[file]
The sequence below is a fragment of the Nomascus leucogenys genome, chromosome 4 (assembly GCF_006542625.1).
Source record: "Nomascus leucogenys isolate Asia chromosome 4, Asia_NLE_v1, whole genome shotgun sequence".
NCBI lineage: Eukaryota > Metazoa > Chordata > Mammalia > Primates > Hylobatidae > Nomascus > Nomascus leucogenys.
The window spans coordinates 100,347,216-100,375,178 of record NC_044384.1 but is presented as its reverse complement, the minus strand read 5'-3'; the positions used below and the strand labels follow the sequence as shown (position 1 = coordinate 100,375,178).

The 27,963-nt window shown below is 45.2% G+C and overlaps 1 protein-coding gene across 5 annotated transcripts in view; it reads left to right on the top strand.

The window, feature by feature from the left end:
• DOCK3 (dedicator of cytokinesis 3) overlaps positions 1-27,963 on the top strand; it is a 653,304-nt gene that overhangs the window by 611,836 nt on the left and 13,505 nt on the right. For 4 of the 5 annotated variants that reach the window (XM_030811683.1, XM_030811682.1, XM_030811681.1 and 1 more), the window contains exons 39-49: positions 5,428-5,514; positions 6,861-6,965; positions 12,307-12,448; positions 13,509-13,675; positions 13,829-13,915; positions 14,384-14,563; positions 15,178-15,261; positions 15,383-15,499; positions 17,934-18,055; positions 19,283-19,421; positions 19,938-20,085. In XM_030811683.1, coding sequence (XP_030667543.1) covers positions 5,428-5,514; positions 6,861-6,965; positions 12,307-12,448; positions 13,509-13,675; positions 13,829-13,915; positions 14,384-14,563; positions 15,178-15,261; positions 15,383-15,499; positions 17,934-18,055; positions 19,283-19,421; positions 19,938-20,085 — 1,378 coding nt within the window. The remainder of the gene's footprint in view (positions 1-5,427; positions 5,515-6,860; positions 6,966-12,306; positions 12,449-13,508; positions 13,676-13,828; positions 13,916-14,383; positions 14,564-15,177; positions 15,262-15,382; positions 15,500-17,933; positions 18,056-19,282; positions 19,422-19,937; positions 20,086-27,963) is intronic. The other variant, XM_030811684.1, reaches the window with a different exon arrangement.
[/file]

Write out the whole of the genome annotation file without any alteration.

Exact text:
The sequence below is a fragment of the Nomascus leucogenys genome, chromosome 4 (assembly GCF_006542625.1).
Source record: "Nomascus leucogenys isolate Asia chromosome 4, Asia_NLE_v1, whole genome shotgun sequence".
NCBI lineage: Eukaryota > Metazoa > Chordata > Mammalia > Primates > Hylobatidae > Nomascus > Nomascus leucogenys.
The window spans coordinates 100,347,216-100,375,178 of record NC_044384.1 but is presented as its reverse complement, the minus strand read 5'-3'; the positions used below and the strand labels follow the sequence as shown (position 1 = coordinate 100,375,178).

The 27,963-nt window shown below is 45.2% G+C and overlaps 1 protein-coding gene across 5 annotated transcripts in view; it reads left to right on the top strand.

The window, feature by feature from the left end:
• DOCK3 (dedicator of cytokinesis 3) overlaps positions 1-27,963 on the top strand; it is a 653,304-nt gene that overhangs the window by 611,836 nt on the left and 13,505 nt on the right. For 4 of the 5 annotated variants that reach the window (XM_030811683.1, XM_030811682.1, XM_030811681.1 and 1 more), the window contains exons 39-49: positions 5,428-5,514; positions 6,861-6,965; positions 12,307-12,448; positions 13,509-13,675; positions 13,829-13,915; positions 14,384-14,563; positions 15,178-15,261; positions 15,383-15,499; positions 17,934-18,055; positions 19,283-19,421; positions 19,938-20,085. In XM_030811683.1, coding sequence (XP_030667543.1) covers positions 5,428-5,514; positions 6,861-6,965; positions 12,307-12,448; positions 13,509-13,675; positions 13,829-13,915; positions 14,384-14,563; positions 15,178-15,261; positions 15,383-15,499; positions 17,934-18,055; positions 19,283-19,421; positions 19,938-20,085 — 1,378 coding nt within the window. The remainder of the gene's footprint in view (positions 1-5,427; positions 5,515-6,860; positions 6,966-12,306; positions 12,449-13,508; positions 13,676-13,828; positions 13,916-14,383; positions 14,564-15,177; positions 15,262-15,382; positions 15,500-17,933; positions 18,056-19,282; positions 19,422-19,937; positions 20,086-27,963) is intronic. The other variant, XM_030811684.1, reaches the window with a different exon arrangement.